Having always wanted to be a disc-jockey, Howard Stern works his way painfully from radio at his 1970's college to a Detroit station. It is with a move to Washington that he hits on an outrageous off-the-wall style that catches audience attention. Despite his on-air blue talk, at home he is a loving husband. He needs all the support he can get when he joins NBC in New York and comes up against a very different vision of radio. Written by
Jeremy Perkins <firstname.lastname@example.org>
When Howard and Robin walk out of NBC headquarters in New York after she was fired, you can see the current NBC peacock logo in the entry way to NBC's headquarters in the background. The scene takes place in 1981-82, when NBC's "Proud N" logo would have been in use. The current peacock was introduced in the spring of 1986. See more »
My answer is "cock", and I wrote it really big, so I have a "big cock!"
I'm afraid you can't say "big cock" on the air. That's a no-no.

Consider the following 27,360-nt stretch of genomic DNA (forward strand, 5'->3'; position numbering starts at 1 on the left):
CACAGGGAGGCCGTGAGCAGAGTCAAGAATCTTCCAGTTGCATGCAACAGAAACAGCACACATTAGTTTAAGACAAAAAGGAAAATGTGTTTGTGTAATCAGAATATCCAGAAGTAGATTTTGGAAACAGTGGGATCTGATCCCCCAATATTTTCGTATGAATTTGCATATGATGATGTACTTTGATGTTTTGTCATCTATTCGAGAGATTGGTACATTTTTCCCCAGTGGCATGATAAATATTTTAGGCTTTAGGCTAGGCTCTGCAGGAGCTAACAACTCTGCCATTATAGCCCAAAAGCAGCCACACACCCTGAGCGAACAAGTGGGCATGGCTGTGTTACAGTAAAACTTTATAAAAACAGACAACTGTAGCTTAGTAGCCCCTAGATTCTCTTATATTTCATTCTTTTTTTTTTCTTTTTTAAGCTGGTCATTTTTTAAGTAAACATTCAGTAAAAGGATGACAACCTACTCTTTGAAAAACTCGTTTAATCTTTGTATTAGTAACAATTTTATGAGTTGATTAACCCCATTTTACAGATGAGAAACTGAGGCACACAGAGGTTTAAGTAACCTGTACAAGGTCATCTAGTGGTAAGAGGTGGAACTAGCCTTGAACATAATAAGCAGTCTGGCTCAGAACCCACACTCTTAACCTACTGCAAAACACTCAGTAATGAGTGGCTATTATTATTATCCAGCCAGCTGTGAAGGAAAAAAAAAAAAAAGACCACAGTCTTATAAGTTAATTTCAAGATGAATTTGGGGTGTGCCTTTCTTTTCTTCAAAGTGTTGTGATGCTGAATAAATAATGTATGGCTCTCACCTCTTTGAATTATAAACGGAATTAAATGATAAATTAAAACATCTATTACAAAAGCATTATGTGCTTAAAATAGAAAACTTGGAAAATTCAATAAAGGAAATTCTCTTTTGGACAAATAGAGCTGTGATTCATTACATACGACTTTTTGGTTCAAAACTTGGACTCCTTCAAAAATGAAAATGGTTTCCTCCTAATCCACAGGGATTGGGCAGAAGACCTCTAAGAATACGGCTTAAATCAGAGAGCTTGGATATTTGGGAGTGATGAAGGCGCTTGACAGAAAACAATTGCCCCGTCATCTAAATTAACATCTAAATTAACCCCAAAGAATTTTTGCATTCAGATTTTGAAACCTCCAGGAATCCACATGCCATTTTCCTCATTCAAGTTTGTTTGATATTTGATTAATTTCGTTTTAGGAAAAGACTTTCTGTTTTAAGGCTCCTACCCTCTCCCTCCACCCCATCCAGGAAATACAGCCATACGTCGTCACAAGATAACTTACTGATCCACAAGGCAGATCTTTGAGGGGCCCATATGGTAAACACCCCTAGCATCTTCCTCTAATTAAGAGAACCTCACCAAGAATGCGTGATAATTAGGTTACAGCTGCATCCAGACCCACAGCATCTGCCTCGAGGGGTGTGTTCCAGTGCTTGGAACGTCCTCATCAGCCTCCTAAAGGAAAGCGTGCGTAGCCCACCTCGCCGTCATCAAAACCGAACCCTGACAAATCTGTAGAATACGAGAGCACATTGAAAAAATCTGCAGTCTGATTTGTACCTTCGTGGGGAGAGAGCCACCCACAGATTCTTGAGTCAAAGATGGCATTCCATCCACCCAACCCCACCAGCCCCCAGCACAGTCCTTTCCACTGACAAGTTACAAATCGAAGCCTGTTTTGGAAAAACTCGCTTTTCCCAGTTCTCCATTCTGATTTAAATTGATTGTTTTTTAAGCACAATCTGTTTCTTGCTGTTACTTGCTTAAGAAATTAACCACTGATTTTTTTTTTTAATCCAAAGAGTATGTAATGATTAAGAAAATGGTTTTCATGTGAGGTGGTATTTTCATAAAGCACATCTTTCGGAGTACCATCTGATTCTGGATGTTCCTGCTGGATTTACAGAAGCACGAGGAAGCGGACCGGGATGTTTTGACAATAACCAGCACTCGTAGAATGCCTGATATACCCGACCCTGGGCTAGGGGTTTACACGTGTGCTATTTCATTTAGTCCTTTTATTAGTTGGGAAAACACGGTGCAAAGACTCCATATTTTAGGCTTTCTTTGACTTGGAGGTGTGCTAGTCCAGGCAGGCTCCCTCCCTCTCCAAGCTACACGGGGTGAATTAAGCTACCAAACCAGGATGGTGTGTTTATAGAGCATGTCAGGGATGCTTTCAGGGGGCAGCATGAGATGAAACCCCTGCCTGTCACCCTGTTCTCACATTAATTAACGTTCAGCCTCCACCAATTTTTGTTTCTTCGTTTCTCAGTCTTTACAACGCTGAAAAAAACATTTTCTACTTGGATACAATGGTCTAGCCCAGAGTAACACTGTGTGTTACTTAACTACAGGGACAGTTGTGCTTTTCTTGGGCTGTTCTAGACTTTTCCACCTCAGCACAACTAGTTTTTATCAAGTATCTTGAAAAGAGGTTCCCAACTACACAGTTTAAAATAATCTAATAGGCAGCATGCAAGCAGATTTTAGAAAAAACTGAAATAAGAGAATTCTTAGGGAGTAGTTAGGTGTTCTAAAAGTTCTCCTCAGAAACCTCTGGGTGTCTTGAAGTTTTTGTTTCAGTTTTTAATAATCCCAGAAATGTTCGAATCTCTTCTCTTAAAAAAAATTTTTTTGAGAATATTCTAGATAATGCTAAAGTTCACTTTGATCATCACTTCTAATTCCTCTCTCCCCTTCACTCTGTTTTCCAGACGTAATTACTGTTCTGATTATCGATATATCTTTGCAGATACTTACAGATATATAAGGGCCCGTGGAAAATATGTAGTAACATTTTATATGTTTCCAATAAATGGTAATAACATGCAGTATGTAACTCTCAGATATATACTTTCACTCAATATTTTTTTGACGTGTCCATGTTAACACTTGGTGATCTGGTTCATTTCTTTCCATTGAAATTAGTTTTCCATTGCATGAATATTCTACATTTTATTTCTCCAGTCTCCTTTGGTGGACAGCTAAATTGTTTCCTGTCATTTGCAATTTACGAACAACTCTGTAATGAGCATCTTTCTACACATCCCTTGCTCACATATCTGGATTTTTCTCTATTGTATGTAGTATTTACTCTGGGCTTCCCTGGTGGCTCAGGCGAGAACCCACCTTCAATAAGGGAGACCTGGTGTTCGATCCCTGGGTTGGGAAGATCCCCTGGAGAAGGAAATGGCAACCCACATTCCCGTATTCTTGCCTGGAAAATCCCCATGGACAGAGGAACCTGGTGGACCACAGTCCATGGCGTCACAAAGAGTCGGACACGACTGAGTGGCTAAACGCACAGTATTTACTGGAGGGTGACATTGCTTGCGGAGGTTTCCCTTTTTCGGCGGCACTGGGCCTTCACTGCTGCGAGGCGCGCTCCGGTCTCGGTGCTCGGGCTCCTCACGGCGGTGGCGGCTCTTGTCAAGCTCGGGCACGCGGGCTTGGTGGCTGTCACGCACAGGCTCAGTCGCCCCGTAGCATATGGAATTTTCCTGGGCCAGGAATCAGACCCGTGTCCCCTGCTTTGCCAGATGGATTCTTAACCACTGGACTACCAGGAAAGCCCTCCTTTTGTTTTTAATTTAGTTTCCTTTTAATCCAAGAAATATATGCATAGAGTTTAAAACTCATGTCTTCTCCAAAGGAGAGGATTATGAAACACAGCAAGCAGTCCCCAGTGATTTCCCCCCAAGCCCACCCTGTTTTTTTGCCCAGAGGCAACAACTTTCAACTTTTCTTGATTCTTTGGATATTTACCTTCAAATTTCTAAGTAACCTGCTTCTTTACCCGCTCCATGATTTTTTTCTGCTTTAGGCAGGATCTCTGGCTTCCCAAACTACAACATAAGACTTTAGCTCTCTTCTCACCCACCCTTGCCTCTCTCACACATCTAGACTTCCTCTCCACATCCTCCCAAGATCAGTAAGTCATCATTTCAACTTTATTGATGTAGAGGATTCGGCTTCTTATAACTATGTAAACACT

But I just said "pussy".
Yeah, she just said *pussy*!
Well, pussy's okay. It's the way you say it. "Big cock" coming out of your mouth is, just not good.
Wait a minute. I can't say "big cock", but you can say "big cock coming out of your mouth?"
[Pig Vomit, very pissed off, starts running for the studio]
[as Richard Nixon]
[...] See more »
Stern cohort 'Stuttering John' Melendez rants about Howard not putting him in the movie. See more »
The ratings that I see on Private Parts really do the movie an injustice. As of now I see the ratings are at 6.5, but I have to tell you that I'd give it a 9.
Stern is not GLORIFYING himself here. He's just telling a story as to how he got to where he is and in many cases criticizes himself. The movie is by no means egotistical which is what I TOTALLY expected to find. Instead it leads you through a tale of Poverty to Success.
Great Job Howard. I may not like you much, but you really pulled this one off.
9 out of 10
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